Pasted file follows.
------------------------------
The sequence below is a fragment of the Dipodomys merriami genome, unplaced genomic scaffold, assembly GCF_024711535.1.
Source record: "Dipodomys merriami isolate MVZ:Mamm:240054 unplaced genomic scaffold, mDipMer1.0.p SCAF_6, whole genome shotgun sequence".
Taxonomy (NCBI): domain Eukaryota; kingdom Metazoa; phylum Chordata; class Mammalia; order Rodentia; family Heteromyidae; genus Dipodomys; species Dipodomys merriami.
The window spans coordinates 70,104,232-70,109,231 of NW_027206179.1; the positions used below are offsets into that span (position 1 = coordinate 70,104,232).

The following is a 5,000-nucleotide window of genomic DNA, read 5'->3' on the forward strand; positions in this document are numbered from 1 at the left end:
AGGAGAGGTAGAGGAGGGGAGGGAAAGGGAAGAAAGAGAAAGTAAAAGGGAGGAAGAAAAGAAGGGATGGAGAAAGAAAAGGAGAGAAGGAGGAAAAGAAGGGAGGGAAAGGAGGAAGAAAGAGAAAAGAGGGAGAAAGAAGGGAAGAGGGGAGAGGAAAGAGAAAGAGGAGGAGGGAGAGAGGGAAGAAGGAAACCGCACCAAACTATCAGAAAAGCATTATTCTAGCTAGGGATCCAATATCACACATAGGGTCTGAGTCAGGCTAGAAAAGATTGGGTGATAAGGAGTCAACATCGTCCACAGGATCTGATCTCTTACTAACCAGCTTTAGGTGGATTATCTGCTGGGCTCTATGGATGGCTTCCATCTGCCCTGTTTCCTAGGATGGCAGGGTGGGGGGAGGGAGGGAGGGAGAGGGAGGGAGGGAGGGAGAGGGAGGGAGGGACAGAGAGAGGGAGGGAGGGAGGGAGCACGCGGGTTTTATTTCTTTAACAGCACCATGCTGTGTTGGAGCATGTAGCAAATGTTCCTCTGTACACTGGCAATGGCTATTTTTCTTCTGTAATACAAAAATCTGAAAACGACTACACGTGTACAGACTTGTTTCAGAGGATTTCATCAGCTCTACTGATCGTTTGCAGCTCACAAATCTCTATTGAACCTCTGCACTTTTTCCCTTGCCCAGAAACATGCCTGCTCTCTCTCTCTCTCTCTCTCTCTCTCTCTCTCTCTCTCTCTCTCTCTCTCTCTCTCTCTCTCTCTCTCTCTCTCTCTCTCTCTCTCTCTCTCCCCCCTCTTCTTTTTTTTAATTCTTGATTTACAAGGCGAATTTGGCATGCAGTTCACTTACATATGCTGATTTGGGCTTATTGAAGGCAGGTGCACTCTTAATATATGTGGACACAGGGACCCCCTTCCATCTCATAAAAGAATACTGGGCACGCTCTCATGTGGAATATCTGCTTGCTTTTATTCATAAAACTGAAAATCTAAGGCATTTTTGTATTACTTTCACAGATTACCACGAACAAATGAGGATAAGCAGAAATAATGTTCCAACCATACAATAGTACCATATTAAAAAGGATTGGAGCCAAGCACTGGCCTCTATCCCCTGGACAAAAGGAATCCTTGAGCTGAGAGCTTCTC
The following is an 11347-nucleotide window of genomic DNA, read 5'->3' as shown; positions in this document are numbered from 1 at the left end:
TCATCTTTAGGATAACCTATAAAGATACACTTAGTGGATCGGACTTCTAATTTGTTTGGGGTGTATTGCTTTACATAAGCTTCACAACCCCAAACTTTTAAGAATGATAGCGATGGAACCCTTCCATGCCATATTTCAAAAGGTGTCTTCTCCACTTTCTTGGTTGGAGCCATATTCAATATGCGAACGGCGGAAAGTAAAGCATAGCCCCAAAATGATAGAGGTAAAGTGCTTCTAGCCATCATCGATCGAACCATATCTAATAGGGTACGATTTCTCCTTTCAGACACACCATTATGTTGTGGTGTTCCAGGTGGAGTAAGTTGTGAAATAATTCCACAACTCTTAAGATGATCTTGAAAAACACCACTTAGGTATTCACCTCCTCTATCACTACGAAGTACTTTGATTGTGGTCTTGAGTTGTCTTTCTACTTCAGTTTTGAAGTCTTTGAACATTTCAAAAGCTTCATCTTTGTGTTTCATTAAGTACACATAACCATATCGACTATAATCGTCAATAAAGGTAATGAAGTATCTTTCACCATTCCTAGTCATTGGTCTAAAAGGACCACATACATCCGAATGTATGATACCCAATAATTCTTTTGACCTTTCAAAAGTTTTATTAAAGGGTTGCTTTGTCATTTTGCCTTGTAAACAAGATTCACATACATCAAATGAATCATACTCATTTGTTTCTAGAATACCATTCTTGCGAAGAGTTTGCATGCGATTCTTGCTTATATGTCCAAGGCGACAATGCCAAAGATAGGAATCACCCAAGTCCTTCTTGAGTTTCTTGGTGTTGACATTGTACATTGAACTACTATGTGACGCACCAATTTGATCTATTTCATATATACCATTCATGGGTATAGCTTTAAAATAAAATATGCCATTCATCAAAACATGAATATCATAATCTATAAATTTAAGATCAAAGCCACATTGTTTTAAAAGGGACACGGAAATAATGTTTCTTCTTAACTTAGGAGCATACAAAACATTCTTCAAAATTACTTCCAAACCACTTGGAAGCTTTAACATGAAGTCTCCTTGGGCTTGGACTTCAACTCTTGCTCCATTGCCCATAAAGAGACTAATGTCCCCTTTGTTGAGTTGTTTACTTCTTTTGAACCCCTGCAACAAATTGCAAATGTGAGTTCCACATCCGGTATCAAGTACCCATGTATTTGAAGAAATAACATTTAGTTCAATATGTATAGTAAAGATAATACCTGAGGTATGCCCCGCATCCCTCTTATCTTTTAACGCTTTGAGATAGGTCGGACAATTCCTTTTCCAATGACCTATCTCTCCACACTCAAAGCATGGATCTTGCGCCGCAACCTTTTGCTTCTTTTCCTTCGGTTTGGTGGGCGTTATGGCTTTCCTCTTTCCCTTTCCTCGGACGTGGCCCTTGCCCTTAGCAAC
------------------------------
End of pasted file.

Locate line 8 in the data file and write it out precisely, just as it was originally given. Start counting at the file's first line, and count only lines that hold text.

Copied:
TCATCTTTAGGATAACCTATAAAGATACACTTAGTGGATCGGACTTCTAATTTGTTTGGGGTGTATTGCTTTACATAAGCTTCACAACCCCAAACTTTTAAGAATGATAGCGATGGAACCCTTCCATGCCATATTTCAAAAGGTGTCTTCTCCACTTTCTTGGTTGGAGCCATATTCAATATGCGAACGGCGGAAAGTAAAGCATAGCCCCAAAATGATAGAGGTAAAGTGCTTCTAGCCATCATCGATCGAACCATATCTAATAGGGTACGATTTCTCCTTTCAGACACACCATTATGTTGTGGTGTTCCAGGTGGAGTAAGTTGTGAAATAATTCCACAACTCTTAAGATGATCTTGAAAAACACCACTTAGGTATTCACCTCCTCTATCACTACGAAGTACTTTGATTGTGGTCTTGAGTTGTCTTTCTACTTCAGTTTTGAAGTCTTTGAACATTTCAAAAGCTTCATCTTTGTGTTTCATTAAGTACACATAACCATATCGACTATAATCGTCAATAAAGGTAATGAAGTATCTTTCACCATTCCTAGTCATTGGTCTAAAAGGACCACATACATCCGAATGTATGATACCCAATAATTCTTTTGACCTTTCAAAAGTTTTATTAAAGGGTTGCTTTGTCATTTTGCCTTGTAAACAAGATTCACATACATCAAATGAATCATACTCATTTGTTTCTAGAATACCATTCTTGCGAAGAGTTTGCATGCGATTCTTGCTTATATGTCCAAGGCGACAATGCCAAAGATAGGAATCACCCAAGTCCTTCTTGAGTTTCTTGGTGTTGACATTGTACATTGAACTACTATGTGACGCACCAATTTGATCTATTTCATATATACCATTCATGGGTATAGCTTTAAAATAAAATATGCCATTCATCAAAACATGAATATCATAATCTATAAATTTAAGATCAAAGCCACATTGTTTTAAAAGGGACACGGAAATAATGTTTCTTCTTAACTTAGGAGCATACAAAACATTCTTCAAAATTACTTCCAAACCACTTGGAAGCTTTAACATGAAGTCTCCTTGGGCTTGGACTTCAACTCTTGCTCCATTGCCCATAAAGAGACTAATGTCCCCTTTGTTGAGTTGTTTACTTCTTTTGAACCCCTGCAACAAATTGCAAATGTGAGTTCCACATCCGGTATCAAGTACCCATGTATTTGAAGAAATAACATTTAGTTCAATATGTATAGTAAAGATAATACCTGAGGTATGCCCCGCATCCCTCTTATCTTTTAACGCTTTGAGATAGGTCGGACAATTCCTTTTCCAATGACCTATCTCTCCACACTCAAAGCATGGATCTTGCGCCGCAACCTTTTGCTTCTTTTCCTTCGGTTTGGTGGGCGTTATGGCTTTCCTCTTTCCCTTTCCTCGGACGTGGCCCTTGCCCTTAGCAAC